Join 3,430 readers in helping fund MetaFilter (Hide)


"The Uncontainable Kurds"
February 11, 2007 9:49 AM   Subscribe

"The Uncontainable Kurds" (NYRB). Nice summary of recent Kurdish politics in Iraq, Iran and Turkey.
posted by stbalbach (21 comments total)

 
Sooner or later the US is going to wind up bombing them. Because everybody else in world already has...
posted by Artw at 10:09 AM on February 11, 2007


The article doesn't say much about the impact of the first gulf war and the subsequent sanctions on the Kurdish population. The economy in Eastern Turkey more or less collapsed as a result of the sanctions on Iraq driving a lot of Kurds into Istanbul, or out of the country. Virtually every "Turkish" taxi driver in Europe is a Kurd.

When the US leaves Iraq, Turkey is certain to invade and occupy the northern part of the country. An independent Kurdistan isn't in the cards. This, I think, is what makes the EU hesitant to extend membership to Turkey - no one in the EU wants a part of that mess.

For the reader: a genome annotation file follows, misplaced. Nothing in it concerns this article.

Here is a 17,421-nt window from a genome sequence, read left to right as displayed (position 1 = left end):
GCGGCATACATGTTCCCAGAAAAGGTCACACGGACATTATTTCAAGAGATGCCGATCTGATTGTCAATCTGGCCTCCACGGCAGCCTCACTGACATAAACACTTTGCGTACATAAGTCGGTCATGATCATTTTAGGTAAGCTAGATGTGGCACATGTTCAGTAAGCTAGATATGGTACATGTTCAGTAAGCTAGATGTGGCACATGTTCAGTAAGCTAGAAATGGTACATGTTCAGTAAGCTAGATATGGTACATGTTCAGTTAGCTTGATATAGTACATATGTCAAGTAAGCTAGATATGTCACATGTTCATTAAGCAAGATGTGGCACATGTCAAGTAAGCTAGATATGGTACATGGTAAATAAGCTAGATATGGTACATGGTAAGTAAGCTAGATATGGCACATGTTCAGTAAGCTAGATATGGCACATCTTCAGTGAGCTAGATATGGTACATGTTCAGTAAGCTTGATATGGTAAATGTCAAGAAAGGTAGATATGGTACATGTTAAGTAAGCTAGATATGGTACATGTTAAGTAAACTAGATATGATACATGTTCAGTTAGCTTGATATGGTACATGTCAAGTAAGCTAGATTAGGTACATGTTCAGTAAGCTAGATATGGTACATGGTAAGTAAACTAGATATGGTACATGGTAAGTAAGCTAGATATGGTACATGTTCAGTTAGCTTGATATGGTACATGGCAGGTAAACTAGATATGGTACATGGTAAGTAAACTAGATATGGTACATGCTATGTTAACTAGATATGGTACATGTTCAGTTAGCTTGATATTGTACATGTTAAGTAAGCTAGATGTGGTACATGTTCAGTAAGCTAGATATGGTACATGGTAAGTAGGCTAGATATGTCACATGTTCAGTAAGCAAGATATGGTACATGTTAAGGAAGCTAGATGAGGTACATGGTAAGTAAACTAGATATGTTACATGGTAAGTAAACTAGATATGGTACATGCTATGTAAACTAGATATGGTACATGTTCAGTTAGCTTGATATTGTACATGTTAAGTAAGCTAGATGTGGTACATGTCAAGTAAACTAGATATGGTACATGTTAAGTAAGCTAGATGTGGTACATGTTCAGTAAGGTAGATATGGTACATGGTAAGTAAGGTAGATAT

posted by three blind mice at 10:28 AM on February 11, 2007


Well three blind mice, an obvious solution is to suspend Turkey from NATO and not allow it to join the EU until they allow the Kurdish parts of Turkey to be joined with ex-Iraqi Kurdistan — with Turkey subjected to UN sanctions and reprisals if it invades the latter new country. It's not ideologically sound for an anarchist to say such things, but such an approach (in long drawn out fashion) does seem to have worked over Kosovo.
posted by davy at 10:41 AM on February 11, 2007


The EU wants nothing to do with Turkey for a zillion different reasons. All of this stuff totally aside, they still wouldn't let them in. Despite any efforts they might make, Turks will never be considered western enough to be included as a part of Europe.
posted by miss lynnster at 10:55 AM on February 11, 2007


(What I just said is just how things came across to me when I was traveling through Turkey & Europe for 7 weeks last year.)
posted by miss lynnster at 10:58 AM on February 11, 2007


Extremely interesting article; thanks for posting it. Depressing on the whole, but there's one nugget of good news amidst the gloom:

Following the passage of anti-torture legislation, reports of torture in police stations and jails have dropped markedly.

Of course, that could easily be rolled back, especially if the military take charge.

Despite any efforts they might make, Turks will never be considered western enough to be included as a part of Europe.